Food & Beverage sector-specific Soil Carbon Guidance demonstrates how to quantify carbon sequestered in soil. Further piloting and sector-specific guidance development is anticipated.
Piloting underway - FINAL GUIDANCE TO BE LAUNCHED IN LATE 2019
Our vision for ‘climate security and sustainable development for all’ requires simplifying impact assessment while maintaining rigour and credibility. Our IT Vision 2020 captures the roadmap to manage complexity by fully digitising the certification process.
Next generation MRV
We aim to improve data quality from the Monitoring, Reporting and Verification (MRV) process while also reducing costs and complexity by using technologies such as Internet of Things (IoT), Distributed Ledger Technology (DLT) and Artificial Intelligence (AI). Our vision is a fully digitised MRV process by 2020 leveraging these emerging disruptive technologies to overcome barriers to scale.
As part of the Climate Ledger Initiative, Gold Standard is convening a multi-stakeholder process to mainstream credible MRV solutions for climate action with lower costs and higher accuracy. We will target next-generation MRV in key areas of the impact certification process:
- Data collection
- Data verification
- Impact quantification
- Issuance and tokenisation
The work will first focus on grid connected renewable energy, technology distribution projects in communities, forestry, and transport.
Relevant Next Generataion MRV resources
Navigating Blockchain for Climate Action
The Climate Ledger Initiative published in December 2018 a report, Navigating Blockchain for Climate Action, aimed at helping policymakers understand the opportunities + challenges of using blockchain technology for climate action and implementation of the Paris Agreement.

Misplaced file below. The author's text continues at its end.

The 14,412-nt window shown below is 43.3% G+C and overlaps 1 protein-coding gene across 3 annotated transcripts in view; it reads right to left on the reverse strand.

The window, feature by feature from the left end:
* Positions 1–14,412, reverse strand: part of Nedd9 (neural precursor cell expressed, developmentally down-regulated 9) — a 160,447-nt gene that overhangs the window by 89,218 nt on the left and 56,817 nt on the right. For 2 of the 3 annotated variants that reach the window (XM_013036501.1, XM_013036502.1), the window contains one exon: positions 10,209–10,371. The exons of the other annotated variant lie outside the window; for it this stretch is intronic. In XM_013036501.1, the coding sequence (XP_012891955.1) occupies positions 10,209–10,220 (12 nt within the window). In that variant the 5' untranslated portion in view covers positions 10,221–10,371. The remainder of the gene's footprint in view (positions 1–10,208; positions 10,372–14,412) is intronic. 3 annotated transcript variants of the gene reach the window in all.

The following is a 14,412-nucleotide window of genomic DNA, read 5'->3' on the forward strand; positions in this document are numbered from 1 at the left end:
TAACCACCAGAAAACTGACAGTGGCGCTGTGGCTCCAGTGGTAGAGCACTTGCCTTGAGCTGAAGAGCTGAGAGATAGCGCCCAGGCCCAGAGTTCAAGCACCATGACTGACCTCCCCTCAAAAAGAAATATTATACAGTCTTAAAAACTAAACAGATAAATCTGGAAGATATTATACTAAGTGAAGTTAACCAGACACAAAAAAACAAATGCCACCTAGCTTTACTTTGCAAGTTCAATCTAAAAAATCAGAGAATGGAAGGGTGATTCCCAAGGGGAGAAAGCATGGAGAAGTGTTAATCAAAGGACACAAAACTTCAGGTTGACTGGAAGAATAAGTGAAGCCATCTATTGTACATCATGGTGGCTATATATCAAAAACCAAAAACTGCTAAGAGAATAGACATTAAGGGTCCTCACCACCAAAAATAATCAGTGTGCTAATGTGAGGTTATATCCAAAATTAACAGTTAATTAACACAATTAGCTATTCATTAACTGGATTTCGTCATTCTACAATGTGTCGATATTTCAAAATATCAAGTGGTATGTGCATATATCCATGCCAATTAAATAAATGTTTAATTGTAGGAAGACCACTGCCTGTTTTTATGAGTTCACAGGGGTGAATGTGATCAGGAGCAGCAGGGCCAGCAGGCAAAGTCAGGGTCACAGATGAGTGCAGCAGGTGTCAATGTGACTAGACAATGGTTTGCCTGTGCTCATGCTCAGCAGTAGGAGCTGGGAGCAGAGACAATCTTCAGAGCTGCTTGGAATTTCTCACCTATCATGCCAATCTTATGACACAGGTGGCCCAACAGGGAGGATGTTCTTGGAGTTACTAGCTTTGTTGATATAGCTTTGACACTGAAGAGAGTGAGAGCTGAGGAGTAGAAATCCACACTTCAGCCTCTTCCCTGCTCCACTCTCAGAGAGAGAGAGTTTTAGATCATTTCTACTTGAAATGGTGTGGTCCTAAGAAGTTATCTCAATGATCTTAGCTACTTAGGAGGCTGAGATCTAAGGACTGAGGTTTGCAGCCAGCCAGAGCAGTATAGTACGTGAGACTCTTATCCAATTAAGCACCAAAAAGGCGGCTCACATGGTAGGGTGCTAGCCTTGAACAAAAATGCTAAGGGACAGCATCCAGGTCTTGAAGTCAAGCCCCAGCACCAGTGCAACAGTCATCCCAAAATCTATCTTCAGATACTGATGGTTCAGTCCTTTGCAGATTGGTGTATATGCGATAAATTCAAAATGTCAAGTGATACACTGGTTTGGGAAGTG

We aim to raise ambition in climate policy to instill the highest levels of environmental integrity and meaningful sustainable development impact in international agreements.
SUSTAINABLE DEVELOPMENT INITIATIVE: PARIS AGREEMENT, ARTICLE 6
Gold Standard in collaboration with UNEP-DTU Partnership launched the Sustainable Development Initiative (SDI) in 2017 to explore Parties' and others' views on options for the implementation of sustainable development provisions in Article 6 of the Paris Agreement. In 2018, SDI developed text proposals that were discussed by Parties during a series of roundtable discussions and put forward for negotiators at COP24. SDI continues this Party-driven dialogue in preparation for negotiations at COP25 and will also test recommended sustainable development approached in Article 6 pilots.
Relevant Sustainable Development Dialog resources
Sustainable Development Initiative policy briefs and text proposals
In mid-2018, A set of policy briefs were published in mid-2018, summarising outcomes of the year-long series of Sustainable Development Dialog workshops with Parties and other stakeholders. Text proposals for negotiators were published ahead of COP24, revised based on Party discussions and shared ahead of the 2019 intercessional negotiating session (SB50).
Ahead of COP25 in 2019, SDI published a report, 'Assessment of Sustainable Development Approaches for use in Article 6' to 1) help negotiators and experts involved in carbon markets select suitable sustainable development impact assessment tools and approaches; and 2) inform negotiations on the benefits of introducing a work programme to develop tools to measure and monitor the contributions of Article 6 activities to sustainable development.
Envisioning the voluntary carbon market post-2020
The advent of the Paris Agreement prompted reflection on the role and function of the voluntary carbon market to contribute to the ambition to reach net zero emissions by midcentury. With support from the German government, Gold Standard convened a working group of civil society organisations, carbon market private sector actors, and standards bodies to begin to answer these questions. The group seeks to position the voluntary carbon market to address the emissions gap, the finance gap and the time gap, while incentivising and recognising the private sector to engage at scale.
Phase 2 of this programme is likely to develop guidance that further defines target setting, credible claims, and best practices for financing beyond boundaries.